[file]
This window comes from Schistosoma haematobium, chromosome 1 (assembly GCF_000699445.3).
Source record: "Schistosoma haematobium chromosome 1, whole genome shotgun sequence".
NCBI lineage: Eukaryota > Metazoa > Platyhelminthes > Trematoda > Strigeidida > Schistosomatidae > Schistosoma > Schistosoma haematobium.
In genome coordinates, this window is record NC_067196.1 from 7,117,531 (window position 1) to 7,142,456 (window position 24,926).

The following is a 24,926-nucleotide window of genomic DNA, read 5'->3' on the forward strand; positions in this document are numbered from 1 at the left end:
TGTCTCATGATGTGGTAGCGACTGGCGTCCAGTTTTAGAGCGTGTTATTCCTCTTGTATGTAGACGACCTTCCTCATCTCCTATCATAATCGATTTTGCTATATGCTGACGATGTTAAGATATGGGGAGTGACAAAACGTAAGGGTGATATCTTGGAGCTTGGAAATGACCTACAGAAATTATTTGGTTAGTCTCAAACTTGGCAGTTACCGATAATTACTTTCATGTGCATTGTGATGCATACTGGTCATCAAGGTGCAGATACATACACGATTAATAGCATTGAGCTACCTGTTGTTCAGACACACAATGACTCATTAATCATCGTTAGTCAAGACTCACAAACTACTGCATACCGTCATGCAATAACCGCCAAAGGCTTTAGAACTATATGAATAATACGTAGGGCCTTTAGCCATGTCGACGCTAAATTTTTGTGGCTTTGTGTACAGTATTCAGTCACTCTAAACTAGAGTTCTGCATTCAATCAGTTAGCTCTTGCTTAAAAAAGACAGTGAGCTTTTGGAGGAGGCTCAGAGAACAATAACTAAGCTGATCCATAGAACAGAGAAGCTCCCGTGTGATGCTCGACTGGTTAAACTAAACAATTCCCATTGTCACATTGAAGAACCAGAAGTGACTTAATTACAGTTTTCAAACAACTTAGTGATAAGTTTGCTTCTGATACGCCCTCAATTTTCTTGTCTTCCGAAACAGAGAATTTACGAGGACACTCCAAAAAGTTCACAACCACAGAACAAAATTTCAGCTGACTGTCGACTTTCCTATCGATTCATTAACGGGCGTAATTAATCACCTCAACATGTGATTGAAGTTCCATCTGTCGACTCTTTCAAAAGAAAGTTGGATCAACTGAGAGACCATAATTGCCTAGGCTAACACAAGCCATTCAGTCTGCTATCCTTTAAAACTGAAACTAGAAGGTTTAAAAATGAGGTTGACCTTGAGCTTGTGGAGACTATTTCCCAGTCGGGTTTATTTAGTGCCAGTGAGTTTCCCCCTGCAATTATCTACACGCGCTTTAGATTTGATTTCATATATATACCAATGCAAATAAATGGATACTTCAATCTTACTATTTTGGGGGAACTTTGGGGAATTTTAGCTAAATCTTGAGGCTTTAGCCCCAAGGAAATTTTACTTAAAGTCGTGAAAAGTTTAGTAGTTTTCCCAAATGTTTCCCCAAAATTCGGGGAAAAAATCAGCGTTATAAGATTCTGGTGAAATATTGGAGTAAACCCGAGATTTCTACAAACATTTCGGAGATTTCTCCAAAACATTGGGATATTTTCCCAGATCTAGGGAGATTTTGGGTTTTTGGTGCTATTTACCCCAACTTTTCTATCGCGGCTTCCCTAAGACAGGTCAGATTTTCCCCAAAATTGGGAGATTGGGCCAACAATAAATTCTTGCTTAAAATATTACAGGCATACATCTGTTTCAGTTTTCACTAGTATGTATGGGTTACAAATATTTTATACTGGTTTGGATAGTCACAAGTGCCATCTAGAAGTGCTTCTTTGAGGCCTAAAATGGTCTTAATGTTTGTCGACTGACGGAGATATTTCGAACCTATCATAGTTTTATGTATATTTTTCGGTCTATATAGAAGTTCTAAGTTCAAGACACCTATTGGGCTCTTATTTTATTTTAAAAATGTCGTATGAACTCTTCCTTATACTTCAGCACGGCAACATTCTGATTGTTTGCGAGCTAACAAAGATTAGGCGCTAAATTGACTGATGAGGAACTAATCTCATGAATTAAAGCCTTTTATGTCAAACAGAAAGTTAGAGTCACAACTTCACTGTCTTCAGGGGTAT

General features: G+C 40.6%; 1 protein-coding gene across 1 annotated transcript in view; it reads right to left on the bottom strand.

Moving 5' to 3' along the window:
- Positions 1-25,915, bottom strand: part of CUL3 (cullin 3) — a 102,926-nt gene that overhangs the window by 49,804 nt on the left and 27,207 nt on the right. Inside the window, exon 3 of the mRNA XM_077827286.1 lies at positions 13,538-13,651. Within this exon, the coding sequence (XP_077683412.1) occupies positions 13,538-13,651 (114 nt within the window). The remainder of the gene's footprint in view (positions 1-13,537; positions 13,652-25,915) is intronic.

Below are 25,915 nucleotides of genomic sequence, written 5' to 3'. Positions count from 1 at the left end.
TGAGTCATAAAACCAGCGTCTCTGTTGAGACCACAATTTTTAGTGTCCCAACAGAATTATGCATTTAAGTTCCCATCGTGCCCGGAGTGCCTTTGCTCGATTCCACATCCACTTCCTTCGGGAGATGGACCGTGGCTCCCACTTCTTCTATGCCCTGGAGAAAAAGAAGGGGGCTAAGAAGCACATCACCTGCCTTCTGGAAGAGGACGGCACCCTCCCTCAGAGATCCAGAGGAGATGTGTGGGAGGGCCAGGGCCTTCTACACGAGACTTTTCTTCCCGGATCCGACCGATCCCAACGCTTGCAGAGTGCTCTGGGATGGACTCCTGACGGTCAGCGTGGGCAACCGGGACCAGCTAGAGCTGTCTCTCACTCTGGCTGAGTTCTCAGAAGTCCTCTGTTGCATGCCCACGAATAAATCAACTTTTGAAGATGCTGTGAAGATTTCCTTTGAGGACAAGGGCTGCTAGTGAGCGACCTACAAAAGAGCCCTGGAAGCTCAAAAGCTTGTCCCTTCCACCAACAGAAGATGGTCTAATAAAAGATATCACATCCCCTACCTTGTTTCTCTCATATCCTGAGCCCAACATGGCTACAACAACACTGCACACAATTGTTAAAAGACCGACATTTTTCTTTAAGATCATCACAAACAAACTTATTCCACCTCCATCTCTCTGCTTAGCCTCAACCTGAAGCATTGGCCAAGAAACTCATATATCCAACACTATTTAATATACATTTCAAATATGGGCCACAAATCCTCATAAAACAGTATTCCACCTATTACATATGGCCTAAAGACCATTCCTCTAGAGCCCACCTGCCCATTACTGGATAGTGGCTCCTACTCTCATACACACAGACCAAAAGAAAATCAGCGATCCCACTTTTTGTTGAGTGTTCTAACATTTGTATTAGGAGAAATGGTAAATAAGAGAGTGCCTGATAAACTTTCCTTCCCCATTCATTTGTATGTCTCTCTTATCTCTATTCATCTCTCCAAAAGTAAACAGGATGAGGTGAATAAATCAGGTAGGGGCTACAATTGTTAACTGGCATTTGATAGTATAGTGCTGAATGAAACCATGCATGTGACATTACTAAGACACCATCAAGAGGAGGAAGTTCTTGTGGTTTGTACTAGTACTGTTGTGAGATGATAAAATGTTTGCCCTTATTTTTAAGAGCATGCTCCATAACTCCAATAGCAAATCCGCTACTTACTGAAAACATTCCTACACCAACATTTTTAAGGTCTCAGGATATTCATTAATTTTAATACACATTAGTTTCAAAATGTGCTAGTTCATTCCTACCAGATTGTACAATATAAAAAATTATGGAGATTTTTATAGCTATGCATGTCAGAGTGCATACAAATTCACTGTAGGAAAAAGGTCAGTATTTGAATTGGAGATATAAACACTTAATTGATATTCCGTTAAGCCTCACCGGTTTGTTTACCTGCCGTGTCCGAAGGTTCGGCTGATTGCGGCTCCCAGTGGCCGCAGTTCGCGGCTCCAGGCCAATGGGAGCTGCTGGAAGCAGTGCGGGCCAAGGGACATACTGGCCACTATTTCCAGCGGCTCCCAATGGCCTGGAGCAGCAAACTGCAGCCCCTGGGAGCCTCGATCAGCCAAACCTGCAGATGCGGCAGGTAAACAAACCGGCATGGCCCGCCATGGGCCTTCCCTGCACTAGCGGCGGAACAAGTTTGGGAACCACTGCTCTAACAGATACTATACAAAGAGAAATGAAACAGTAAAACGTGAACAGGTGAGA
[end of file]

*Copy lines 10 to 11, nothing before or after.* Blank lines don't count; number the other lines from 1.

Below are 25,915 nucleotides of genomic sequence, written 5' to 3'. Positions count from 1 at the left end.
TGAGTCATAAAACCAGCGTCTCTGTTGAGACCACAATTTTTAGTGTCCCAACAGAATTATGCATTTAAGTTCCCATCGTGCCCGGAGTGCCTTTGCTCGATTCCACATCCACTTCCTTCGGGAGATGGACCGTGGCTCCCACTTCTTCTATGCCCTGGAGAAAAAGAAGGGGGCTAAGAAGCACATCACCTGCCTTCTGGAAGAGGACGGCACCCTCCCTCAGAGATCCAGAGGAGATGTGTGGGAGGGCCAGGGCCTTCTACACGAGACTTTTCTTCCCGGATCCGACCGATCCCAACGCTTGCAGAGTGCTCTGGGATGGACTCCTGACGGTCAGCGTGGGCAACCGGGACCAGCTAGAGCTGTCTCTCACTCTGGCTGAGTTCTCAGAAGTCCTCTGTTGCATGCCCACGAATAAATCAACTTTTGAAGATGCTGTGAAGATTTCCTTTGAGGACAAGGGCTGCTAGTGAGCGACCTACAAAAGAGCCCTGGAAGCTCAAAAGCTTGTCCCTTCCACCAACAGAAGATGGTCTAATAAAAGATATCACATCCCCTACCTTGTTTCTCTCATATCCTGAGCCCAACATGGCTACAACAACACTGCACACAATTGTTAAAAGACCGACATTTTTCTTTAAGATCATCACAAACAAACTTATTCCACCTCCATCTCTCTGCTTAGCCTCAACCTGAAGCATTGGCCAAGAAACTCATATATCCAACACTATTTAATATACATTTCAAATATGGGCCACAAATCCTCATAAAACAGTATTCCACCTATTACATATGGCCTAAAGACCATTCCTCTAGAGCCCACCTGCCCATTACTGGATAGTGGCTCCTACTCTCATACACACAGACCAAAAGAAAATCAGCGATCCCACTTTTTGTTGAGTGTTCTAACATTTGTATTAGGAGAAATGGTAAATAAGAGAGTGCCTGATAAACTTTCCTTCCCCATTCATTTGTATGTCTCTCTTATCTCTATTCATCTCTCCAAAAGTAAACAGGATGAGGTGAATAAATCAGGTAGGGGCTACAATTGTTAACTGGCATTTGATAGTATAGTGCTGAATGAAACCATGCATGTGACATTACTAAGACACCATCAAGAGGAGGAAGTTCTTGTGGTTTGTACTAGTACTGTTGTGAGATGATAAAATGTTTGCCCTTATTTTTAAGAGCATGCTCCATAACTCCAATAGCAAATCCGCTACTTACTGAAAACATTCCTACACCAACATTTTTAAGGTCTCAGGATATTCATTAATTTTAATACACATTAGTTTCAAAATGTGCTAGTTCATTCCTACCAGATTGTACAATATAAAAAATTATGGAGATTTTTATAGCTATGCATGTCAGAGTGCATACAAATTCACTGTAGGAAAAAGGTCAGTATTTGAATTGGAGATATAAACACTTAATTGATATTCCGTTAAGCCTCACCGGTTTGTTTACCTGCCGTGTCCGAAGGTTCGGCTGATTGCGGCTCCCAGTGGCCGCAGTTCGCGGCTCCAGGCCAATGGGAGCTGCTGGAAGCAGTGCGGGCCAAGGGACATACTGGCCACTATTTCCAGCGGCTCCCAATGGCCTGGAGCAGCAAACTGCAGCCCCTGGGAGCCTCGATCAGCCAAACCTGCAGATGCGGCAGGTAAACAAACCGGCATGGCCCGCCATGGGCCTTCCCTGCACTAGCGGCGGAACAAGTTTGGGAACCACTGCTCTAACAGATACTATACAAAGAGAAATGAAACAGTAAAACGTGAACAGGTGAGA